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Being 'atmanirbhar' is a mega challenge for auto industry

By T E Narasimhan
August 05, 2020 20:52 IST
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Indian auto industry’s dependence on China is high and it will continue to be so in the BS-VI era and as the country moves towards electric mobility. Domestic players lack both technological competence and the sheer pricing advantage that support Chi­nese imports.

Last month after 20 Indian soldiers were killed in a border clash with China, one of the immediate reactions from the government was to ask Indian manufacturers - including automobile, pharma, leather, electronics, textiles and others - to cut imports from China.

As with other sectors, this is easier said than done for the $118 billion automobile industry.

 

The fact remains that the Indian auto industry’s dependence on China is high and it will continue to be so in the BS-VI era and as the country moves towards electric mobility.

Last year, auto components worth around $17 billion were imported into In­dia, of which 26 per cent, or $4.5-billion-worth parts, ca­me from China.

The balance came from South Korea (13 per cent), Germany (12), Japan (9), USA (4), Thailand (6), Singapore (5) and Italy (3), according to data from the Auto Component Ma­nufacturers’ Association of India (ACMA).

The Indian auto components sector is worth about $57 billion.

The industry estimates nearly 2 per cent of the components in a passenger car are from China and without those parts - from engine, transmission, suspension, braking, cooling and steering systems to electronic and electrical items - cars will not be rolled out from the manufacturing lines as the automotive value chain is a highly complex, integrated and interdependent one.

“We don’t import because we like to, but because we have no choice.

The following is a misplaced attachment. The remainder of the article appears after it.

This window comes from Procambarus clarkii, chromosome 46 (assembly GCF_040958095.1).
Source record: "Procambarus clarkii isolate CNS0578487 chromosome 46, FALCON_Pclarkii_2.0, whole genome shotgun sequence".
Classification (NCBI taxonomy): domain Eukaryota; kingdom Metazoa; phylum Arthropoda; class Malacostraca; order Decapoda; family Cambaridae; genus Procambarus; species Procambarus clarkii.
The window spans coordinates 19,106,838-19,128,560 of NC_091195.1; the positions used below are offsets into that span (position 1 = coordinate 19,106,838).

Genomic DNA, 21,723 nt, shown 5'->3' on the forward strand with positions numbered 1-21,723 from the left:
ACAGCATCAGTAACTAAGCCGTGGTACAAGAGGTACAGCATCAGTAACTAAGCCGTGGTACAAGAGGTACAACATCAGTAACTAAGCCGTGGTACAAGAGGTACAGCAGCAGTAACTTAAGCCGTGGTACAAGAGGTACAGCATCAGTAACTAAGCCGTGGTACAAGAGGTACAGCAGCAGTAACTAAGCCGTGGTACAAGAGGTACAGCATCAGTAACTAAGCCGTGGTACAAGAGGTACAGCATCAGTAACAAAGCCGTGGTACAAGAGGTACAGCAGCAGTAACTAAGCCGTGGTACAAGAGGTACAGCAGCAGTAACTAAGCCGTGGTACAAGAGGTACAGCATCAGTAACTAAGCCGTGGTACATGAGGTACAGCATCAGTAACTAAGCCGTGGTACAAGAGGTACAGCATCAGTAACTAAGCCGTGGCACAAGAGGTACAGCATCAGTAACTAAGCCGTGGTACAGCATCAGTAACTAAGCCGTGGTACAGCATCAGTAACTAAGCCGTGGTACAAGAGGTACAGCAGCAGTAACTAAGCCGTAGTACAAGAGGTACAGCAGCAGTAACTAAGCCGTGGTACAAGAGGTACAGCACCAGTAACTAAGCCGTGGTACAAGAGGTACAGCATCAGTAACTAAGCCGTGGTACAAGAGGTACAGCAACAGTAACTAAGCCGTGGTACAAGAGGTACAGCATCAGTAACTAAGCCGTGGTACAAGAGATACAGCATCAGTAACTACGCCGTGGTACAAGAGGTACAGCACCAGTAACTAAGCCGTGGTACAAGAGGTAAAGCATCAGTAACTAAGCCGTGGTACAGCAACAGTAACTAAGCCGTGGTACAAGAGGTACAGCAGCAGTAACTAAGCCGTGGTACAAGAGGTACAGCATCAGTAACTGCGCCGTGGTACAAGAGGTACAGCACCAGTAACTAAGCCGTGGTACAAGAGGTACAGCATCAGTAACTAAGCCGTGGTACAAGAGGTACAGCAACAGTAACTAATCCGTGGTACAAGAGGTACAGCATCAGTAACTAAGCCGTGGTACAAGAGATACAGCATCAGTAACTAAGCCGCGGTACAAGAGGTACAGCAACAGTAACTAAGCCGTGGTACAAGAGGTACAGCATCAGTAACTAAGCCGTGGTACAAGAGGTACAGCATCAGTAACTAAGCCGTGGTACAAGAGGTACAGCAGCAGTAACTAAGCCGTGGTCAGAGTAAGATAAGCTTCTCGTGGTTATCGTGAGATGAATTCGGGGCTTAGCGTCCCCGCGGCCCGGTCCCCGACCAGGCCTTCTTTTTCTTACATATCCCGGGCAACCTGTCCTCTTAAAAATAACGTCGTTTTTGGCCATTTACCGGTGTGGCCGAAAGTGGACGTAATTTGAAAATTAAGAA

"Either the product is not made in India or the one made in the country does not have the desired quality or is too expensive,” R C Bhargava, chairman of Maruti Suzuki India Ltd (MSIL), the country’s biggest carmaker told PTI.

Maruti Suzuki India doesn’t import directly, but its vendor partners import components from China, which in turn go into MSIL vehicles in one way or another.

Company officials could not quantify the percentage of Chinese components in the MSIL products.

Domestic players lack both technological competence (especially in electronics and BS-VI components) and the sheer pricing advantage that support Chi­nese imports, added ACMA’s director general Vinnie Mehta.

According to the industry sources, products im­ported from China are 20-50 per cent cheaper, depending on the product.

As Sandeep N, executive vice president - sales, Bosch Limited India, pointed out, “We have to address the challenge of cost competitiveness in India.”

The government’s order is, however, forcing manufacturers to take steps towards “deep localisation” in order to de-risk business from Chinese imports.

“There is no denying that the industry needs to be atmanirbhar (self-reliant),” says Mehta, but points out the need for the industry and the government to define a road map together and deliver accordingly.

For example, the cost of borrowing for even larger companies is 9-11 per cent against one per cent in Japan, Germany or the US, the world’s key automotive manufacturers. Logistics expand cost 10-12 per cent, and the cost of energy in China is one-fourth of that in India.

Apart from easing the “doing business” environment, lowering borrowing and energy costs and working towards globally competitive logistics, ACMA has suggested that emphasis on research and development and tie-ups with academia should be strengthened.

“India should welcome investments from China as they are needed for job creation and technology absorption.

"We should, however, not be serving our domestic market on a platter, we should ensure that investments lead to creation of Indian IPs as also exports,” an ACMA statement said.

The Association also wants quality standards to be tightened so that imports don’t flood India from China and through free trade agreements.

“When components are supplied to the vehicle industry, we adhere to the Automotive Industry Standards (AIS) that come from the Central Motor Vehicles Rules.

"These are mandatory. That apart, there are Bureau of Indian Standards rules also for automotive products sold in the aftermarket, but these are not mandatory,” said Mehta.

Sandeep said scale and cost competitiveness are the two decisive factors when it comes to localisation and reducing dependence on imports.

High investments and the gestation period involved in developing tooling remain the key challenges for the auto industry in localisation.

Anuj Sethi, senior director, CRISIL Ratings added, dependence on China can be reduced, but only gradually since the automotive vendor approval process is complex and takes two to three years for quality and safety reasons.

The big opportunities lie with electronics as vehicles are becoming more connected and automated.

Currently more than 75 per cent of all electronic equipment used in the cars sold in India are imported.

Photograph: Adnan Abidi/Reuters

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